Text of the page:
• Pick-up and drop-off points at Seacrest Park will be available, as well as extra parking near Seacrest Park at SW Bronson Way and Pier 2, utilizing connector shuttles to Seacrest for West Seattle riders.
  • Bike to the dock and either lock up at a rack or bring your bike aboard (Water Taxis have racks for bikes). Don't own a bike? Check back on this page for information about bike share discounts during the SR 99 closure as they become available.
  • Bike share makes connecting to the water taxi easy, even if you don't own a bike. Check back on this page for information about bike share discounts during the viaduct closure.
  • Pay with an ORCA card to save money and speed up the boarding process. Other forms of payment include mobile tickets (try Transit Go Tickets app), credit card purchases at our terminal ticket machines and exact cash fare collected onboard.
  • More parking will be available near Seacrest Park at SW Bronson Way and Pier 2, utilizing connector shuttles to Seacrest for West Seattle riders.
  • Dedicated Metro vanshare parking will be available at Don Armeni Park.

Learn more about riding the Water Taxi

Rideshare—commuting is better together

King County Metro's Rideshare Operations can help you get around:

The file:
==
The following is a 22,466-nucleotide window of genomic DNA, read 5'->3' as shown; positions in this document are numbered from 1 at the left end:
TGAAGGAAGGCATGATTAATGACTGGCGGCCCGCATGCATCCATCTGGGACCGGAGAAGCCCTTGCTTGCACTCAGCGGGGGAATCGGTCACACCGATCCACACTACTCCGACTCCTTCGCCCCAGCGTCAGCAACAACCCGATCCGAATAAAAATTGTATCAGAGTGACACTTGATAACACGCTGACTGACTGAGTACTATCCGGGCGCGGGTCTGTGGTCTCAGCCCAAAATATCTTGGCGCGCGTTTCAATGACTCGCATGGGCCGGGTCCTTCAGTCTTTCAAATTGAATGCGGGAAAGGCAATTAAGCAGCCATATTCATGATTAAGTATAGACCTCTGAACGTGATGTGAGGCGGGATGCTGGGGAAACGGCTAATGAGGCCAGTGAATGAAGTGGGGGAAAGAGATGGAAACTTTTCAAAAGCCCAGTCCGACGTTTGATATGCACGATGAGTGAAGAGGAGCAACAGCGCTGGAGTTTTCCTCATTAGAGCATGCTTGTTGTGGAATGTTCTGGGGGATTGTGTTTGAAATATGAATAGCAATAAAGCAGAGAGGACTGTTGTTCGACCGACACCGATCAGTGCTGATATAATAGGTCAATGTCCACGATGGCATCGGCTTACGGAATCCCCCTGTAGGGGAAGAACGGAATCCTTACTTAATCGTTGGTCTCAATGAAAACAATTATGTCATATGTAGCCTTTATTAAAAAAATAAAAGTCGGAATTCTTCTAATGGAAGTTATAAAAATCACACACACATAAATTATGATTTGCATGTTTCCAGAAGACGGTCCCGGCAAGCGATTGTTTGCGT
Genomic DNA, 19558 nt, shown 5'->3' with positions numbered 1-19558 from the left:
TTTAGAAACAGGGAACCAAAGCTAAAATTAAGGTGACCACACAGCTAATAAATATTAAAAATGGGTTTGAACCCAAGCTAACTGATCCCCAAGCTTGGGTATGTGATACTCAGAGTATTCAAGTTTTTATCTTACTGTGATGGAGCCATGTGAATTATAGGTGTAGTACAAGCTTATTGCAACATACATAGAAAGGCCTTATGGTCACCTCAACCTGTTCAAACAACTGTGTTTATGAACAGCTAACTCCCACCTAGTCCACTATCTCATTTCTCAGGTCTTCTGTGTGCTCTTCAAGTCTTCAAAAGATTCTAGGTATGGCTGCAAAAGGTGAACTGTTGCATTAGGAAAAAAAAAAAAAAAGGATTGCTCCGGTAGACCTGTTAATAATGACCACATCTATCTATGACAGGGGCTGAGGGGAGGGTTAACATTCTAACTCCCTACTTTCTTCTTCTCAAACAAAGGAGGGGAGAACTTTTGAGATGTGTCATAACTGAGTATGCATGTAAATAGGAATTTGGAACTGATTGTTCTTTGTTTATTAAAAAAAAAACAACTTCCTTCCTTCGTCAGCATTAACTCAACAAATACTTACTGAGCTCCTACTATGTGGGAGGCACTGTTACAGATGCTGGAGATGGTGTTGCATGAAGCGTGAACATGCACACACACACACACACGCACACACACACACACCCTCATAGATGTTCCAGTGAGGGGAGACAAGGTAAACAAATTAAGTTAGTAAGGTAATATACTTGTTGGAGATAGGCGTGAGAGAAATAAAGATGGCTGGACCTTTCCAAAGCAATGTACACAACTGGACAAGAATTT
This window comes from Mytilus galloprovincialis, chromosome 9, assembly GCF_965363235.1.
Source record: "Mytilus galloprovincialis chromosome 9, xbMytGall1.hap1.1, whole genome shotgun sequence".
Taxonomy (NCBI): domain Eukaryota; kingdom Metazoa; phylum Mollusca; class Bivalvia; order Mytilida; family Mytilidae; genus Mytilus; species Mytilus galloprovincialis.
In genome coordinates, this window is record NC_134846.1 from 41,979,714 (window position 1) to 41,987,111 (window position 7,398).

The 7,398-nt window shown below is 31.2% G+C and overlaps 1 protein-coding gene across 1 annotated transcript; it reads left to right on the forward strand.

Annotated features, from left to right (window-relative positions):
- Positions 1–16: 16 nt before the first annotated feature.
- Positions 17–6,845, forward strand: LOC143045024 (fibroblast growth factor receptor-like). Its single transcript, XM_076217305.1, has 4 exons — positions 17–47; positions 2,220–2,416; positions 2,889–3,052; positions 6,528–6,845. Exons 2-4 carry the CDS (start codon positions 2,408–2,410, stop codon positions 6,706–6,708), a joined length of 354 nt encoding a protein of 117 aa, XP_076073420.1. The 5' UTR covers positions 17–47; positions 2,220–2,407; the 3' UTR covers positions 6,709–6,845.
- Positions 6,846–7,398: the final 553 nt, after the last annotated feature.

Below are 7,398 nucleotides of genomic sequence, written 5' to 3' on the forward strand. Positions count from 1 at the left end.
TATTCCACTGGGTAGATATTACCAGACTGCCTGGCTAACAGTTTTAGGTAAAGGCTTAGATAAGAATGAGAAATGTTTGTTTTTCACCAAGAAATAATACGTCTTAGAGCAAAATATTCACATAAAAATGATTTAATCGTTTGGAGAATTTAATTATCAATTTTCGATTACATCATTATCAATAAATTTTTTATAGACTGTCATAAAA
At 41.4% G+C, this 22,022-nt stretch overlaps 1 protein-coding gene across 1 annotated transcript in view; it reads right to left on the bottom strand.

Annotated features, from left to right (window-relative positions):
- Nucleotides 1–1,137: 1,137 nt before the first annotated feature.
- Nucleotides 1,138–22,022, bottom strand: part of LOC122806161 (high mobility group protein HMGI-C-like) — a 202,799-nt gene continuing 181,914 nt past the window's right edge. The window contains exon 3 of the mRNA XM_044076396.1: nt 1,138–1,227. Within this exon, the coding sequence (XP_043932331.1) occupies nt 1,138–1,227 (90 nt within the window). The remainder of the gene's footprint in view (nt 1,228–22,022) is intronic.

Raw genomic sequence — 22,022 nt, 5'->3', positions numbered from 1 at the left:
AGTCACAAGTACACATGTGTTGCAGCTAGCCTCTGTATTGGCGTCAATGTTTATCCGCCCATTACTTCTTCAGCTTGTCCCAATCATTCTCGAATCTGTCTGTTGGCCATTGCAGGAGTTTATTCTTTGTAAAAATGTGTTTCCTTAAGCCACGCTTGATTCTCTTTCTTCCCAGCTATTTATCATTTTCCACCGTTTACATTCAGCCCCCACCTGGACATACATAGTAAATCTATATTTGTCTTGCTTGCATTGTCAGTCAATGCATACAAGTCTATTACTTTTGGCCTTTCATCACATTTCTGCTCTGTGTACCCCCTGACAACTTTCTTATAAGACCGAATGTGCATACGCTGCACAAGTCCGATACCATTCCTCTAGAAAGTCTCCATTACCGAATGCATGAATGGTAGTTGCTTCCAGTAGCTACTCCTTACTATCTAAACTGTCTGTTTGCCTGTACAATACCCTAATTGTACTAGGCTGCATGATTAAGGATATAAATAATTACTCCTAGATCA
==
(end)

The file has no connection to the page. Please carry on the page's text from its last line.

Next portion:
Vanpool—Many of our 1,500 vans will be offering free rides in a Metro van with an empty seat during the closure. Find a van that fits your commute at

Vanshare—Connect to the Water Taxi for free! Want a reserved parking space near the West Seattle Water Taxi or need a vehicle from Pier 50 to get to work? Find two others to ride with and start a King County Metro vanshare—which includes parking, gas and insurance. Your vanshare commute is FREE during the SR 99 closure! Visit for details.

Carpool – Every car off the road makes the commute a little bit smoother. Find your new commute partner at

Bike or walk—good for you, good for traffic

When traffic is slow, it's hard to beat biking or walking. Traveling on your own power builds exercise into your day and can clear your head for a fresh start or end to your work time. Here are some tips: